From paintings and sculpture to period furnishings, the treasures on exhibition at the Memphis Cook Convention Center capture the military and imperial nature of the man who left his mark on civilization.
Few figures in history have inscribed their names as indelibly in the annals of mankind as Napoleon Bonaparte. A magnificent warrior and master diplomat, he bestored Europe like a Colossus and, in little over two decades, changed the face of that continent, as well as those of North America and Africa. Feared by his enemies and revered by his countrymen, Napoleon dominated his time as but a handful have before or since.
Napoleon Bonaparte was born in Corsica on Aug. 15, 1769. Although the island had been controlled by the Republic of Genoa since the 13th century, its strategic location in the Mediterranean - off both the Italian and French coasts - made other nations covet this prize possession. The previous year, according to the provisions of the Treaty of Versailles, Genoa ceded its rights to Corsica to France.
To foster the development of a French faction, the King of France sought to gain the support of the island's nobles, whom he incorporated into his kingdom's aristocracy. Napoleon's family, although originally from Tuscany, had been on Corsica since the 15th century. On Sept. 13, 1771, Charles Buonaparte, the father of the future emperor, had his family officially declared "nobles whose nobility can be proven to be more than 200 years old." (Napoleon adopted the French spelling of his last name-bonaparte-after becoming a captain in the army.)
Taking advantage of the privileges their status as French aristocrats afforded them, Charles obtained a royal scholarship for Napoleon to the Royal Military Academy in Brienne (Champagne) in 1777. Napoleon was a student there until October, 1784, when he was admitted to Paris' prestigious military college, the Ecole Militaire, founded by Louis XV to train young men to be officers and gentlemen. Attaining the rank of second lieutenant of artillery in the La Fere regiment in 1785, he began his career as a soldier.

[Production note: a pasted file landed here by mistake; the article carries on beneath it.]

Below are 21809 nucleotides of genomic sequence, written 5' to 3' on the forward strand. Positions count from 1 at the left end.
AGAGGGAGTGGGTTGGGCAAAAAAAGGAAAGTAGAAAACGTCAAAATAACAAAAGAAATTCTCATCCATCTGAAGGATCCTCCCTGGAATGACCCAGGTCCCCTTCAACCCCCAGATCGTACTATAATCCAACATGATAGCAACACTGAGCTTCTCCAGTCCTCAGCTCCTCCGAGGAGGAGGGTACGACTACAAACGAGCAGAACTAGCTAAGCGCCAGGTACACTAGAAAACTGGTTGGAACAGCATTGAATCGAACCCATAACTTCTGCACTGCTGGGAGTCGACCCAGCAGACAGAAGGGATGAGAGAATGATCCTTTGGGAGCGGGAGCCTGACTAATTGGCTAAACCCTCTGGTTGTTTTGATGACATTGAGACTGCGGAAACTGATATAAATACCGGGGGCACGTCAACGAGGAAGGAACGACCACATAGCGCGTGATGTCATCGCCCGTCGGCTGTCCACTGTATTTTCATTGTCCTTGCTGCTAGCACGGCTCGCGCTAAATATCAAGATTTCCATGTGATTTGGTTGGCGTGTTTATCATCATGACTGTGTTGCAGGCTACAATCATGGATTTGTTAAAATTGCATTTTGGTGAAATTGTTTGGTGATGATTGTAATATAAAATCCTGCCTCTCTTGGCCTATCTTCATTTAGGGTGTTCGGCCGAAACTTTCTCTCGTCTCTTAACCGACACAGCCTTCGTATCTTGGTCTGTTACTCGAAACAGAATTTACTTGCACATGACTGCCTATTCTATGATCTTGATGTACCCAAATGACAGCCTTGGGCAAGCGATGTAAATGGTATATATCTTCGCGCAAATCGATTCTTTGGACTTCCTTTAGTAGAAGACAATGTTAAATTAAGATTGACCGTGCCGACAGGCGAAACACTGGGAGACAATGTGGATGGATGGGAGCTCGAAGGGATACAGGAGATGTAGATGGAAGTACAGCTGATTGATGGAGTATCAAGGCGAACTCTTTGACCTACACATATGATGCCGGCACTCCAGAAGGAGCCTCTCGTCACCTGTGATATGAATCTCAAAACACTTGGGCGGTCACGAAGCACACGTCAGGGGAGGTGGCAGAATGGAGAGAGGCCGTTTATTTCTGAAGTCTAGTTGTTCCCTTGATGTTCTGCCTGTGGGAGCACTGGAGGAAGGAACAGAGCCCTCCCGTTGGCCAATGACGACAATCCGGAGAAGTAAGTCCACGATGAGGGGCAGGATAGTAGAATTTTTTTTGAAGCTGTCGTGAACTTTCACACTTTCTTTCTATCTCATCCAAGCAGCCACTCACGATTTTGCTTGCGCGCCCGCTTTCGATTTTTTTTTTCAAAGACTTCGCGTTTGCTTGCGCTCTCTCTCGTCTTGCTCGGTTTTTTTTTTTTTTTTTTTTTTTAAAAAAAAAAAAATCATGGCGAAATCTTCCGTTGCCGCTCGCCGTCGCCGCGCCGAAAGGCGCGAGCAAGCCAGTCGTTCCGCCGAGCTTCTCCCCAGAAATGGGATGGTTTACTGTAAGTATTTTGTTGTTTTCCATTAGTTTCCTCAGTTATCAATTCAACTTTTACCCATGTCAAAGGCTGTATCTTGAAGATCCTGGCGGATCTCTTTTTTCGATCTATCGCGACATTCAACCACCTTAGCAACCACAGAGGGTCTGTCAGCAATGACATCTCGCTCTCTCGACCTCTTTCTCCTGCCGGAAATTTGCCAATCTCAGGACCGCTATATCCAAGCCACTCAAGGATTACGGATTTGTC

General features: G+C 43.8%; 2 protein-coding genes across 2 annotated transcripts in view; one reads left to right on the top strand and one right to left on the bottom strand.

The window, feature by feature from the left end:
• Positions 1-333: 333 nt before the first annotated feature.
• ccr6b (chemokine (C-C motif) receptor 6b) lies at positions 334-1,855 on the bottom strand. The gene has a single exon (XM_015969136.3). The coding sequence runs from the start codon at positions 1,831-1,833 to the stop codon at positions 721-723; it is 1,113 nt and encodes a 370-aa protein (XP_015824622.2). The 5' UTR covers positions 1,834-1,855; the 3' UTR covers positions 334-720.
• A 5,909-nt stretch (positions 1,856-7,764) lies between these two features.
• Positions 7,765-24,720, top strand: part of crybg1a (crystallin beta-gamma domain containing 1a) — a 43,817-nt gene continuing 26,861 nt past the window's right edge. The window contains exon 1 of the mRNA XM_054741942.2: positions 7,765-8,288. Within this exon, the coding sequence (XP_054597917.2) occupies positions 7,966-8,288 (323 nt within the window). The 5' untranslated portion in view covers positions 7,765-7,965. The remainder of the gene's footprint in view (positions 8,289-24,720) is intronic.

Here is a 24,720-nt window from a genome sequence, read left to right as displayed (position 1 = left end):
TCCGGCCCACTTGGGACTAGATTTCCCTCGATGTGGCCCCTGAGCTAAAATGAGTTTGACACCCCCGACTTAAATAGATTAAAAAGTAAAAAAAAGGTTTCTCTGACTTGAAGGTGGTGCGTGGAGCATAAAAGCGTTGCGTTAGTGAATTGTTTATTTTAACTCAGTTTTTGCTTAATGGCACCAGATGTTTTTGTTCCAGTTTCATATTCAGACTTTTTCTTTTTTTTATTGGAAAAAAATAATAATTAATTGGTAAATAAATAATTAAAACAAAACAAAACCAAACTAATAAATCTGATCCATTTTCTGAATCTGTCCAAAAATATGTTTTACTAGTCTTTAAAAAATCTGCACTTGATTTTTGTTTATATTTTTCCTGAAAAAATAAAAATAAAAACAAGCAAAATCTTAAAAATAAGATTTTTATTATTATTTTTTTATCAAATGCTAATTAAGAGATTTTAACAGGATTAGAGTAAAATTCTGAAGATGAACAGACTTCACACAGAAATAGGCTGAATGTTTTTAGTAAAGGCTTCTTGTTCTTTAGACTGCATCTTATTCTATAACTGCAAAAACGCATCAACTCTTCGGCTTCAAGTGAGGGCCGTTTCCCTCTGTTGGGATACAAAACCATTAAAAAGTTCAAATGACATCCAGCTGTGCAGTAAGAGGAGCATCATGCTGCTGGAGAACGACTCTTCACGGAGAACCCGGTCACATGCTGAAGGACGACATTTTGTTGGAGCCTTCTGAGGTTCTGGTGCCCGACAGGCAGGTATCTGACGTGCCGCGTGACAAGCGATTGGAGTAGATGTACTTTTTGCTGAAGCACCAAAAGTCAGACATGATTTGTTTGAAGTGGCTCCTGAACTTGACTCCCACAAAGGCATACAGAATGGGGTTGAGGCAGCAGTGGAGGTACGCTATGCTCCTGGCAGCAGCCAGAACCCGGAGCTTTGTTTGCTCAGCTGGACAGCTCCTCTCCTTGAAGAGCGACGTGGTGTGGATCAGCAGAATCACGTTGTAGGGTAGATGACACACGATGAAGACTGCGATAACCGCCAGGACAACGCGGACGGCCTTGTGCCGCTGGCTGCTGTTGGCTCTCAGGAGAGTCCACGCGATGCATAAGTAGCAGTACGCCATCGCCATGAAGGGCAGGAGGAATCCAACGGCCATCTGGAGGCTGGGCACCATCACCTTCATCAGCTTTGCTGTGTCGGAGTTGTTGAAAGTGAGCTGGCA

In 1789, financial crisis led to the downfall of the absolute monarchy. Frances support of the American cause during the War of Independence cost more than the Royal Treasury could afford, making it necessary to borrow money since it was impossible to raise taxes. The imminent specter of bankruptcy obliged Louis XVI to convoke a meeting in May of elected representatives of the three orders of the realm - nobility, clergy, and commoners. The determination of the deputies of the Third Estate, which represented the people, to demand fiscal equality was met by the absolute and uncompromising refusal of the privileged classes - the nobles and the clergy - who were supported by the King.
The final break came on June 21, when the representatives declared themselves a National Assembly. The Revolution had begun, and Louis XVI could not stop the impetus. On July 14, in defiance of royal power, the population of Paris stormed the Bastiue, a government prison that was partly closed, but symbolized the arbitrary justice of the absolute monarchy. During the nights of Aug. 4 and 5, the National Assembly abolished all privileges and, on Aug. 26, adopted the Declaration of Human and Citizen Rights, inspired by the American Declaration of Independence.
At the request of his fellow Corsicans, Napoleon wrote the National Assembly to complain of the attitude of the King's representative: "You who are the protectors of freedom deign to pay us some attention from time to time, for we were formerly its most zealous defenders." Napoleon had anchored his native island firmly in the revolutionary camp.
France declared war on Austria on April 20, 1792, and on England on Feb. 1, 1793. Prussia, the German states, Russia, Spain, Naples, and Sardinia joined the coalition against the French. Louis XVI tried to thwart the Revolution, but his attempt to flee abroad left him suspected of treason. …